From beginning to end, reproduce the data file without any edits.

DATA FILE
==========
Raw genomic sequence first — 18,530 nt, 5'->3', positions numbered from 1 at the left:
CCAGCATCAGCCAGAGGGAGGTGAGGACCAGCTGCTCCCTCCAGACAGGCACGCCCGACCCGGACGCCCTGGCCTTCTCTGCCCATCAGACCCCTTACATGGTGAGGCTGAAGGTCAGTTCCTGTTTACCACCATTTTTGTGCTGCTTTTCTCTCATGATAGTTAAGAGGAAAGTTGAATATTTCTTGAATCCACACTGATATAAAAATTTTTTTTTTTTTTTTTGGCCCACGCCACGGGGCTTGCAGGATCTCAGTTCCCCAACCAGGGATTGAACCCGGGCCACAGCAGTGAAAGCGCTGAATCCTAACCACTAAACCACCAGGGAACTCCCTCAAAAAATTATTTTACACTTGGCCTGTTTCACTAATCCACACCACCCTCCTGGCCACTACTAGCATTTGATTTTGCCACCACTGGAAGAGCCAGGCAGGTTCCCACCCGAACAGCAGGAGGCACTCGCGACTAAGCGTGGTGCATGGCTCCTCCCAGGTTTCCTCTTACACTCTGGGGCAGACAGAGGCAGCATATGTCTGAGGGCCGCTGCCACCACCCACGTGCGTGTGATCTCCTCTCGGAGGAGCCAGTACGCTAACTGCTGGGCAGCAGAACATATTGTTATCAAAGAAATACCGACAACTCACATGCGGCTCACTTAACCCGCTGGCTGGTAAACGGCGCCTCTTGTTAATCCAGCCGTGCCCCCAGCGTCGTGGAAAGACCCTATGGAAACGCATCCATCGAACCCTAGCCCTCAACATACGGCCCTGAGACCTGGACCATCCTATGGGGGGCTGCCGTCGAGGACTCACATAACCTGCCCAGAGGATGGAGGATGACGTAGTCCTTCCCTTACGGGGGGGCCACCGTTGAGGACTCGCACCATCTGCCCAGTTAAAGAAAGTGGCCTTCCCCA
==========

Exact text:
Raw genomic sequence first — 18,530 nt, 5'->3', positions numbered from 1 at the left:
CCAGCATCAGCCAGAGGGAGGTGAGGACCAGCTGCTCCCTCCAGACAGGCACGCCCGACCCGGACGCCCTGGCCTTCTCTGCCCATCAGACCCCTTACATGGTGAGGCTGAAGGTCAGTTCCTGTTTACCACCATTTTTGTGCTGCTTTTCTCTCATGATAGTTAAGAGGAAAGTTGAATATTTCTTGAATCCACACTGATATAAAAATTTTTTTTTTTTTTTTTGGCCCACGCCACGGGGCTTGCAGGATCTCAGTTCCCCAACCAGGGATTGAACCCGGGCCACAGCAGTGAAAGCGCTGAATCCTAACCACTAAACCACCAGGGAACTCCCTCAAAAAATTATTTTACACTTGGCCTGTTTCACTAATCCACACCACCCTCCTGGCCACTACTAGCATTTGATTTTGCCACCACTGGAAGAGCCAGGCAGGTTCCCACCCGAACAGCAGGAGGCACTCGCGACTAAGCGTGGTGCATGGCTCCTCCCAGGTTTCCTCTTACACTCTGGGGCAGACAGAGGCAGCATATGTCTGAGGGCCGCTGCCACCACCCACGTGCGTGTGATCTCCTCTCGGAGGAGCCAGTACGCTAACTGCTGGGCAGCAGAACATATTGTTATCAAAGAAATACCGACAACTCACATGCGGCTCACTTAACCCGCTGGCTGGTAAACGGCGCCTCTTGTTAATCCAGCCGTGCCCCCAGCGTCGTGGAAAGACCCTATGGAAACGCATCCATCGAACCCTAGCCCTCAACATACGGCCCTGAGACCTGGACCATCCTATGGGGGGCTGCCGTCGAGGACTCACATAACCTGCCCAGAGGATGGAGGATGACGTAGTCCTTCCCTTACGGGGGGGCCACCGTTGAGGACTCGCACCATCTGCCCAGTTAAAGAAAGTGGCCTTCCCCA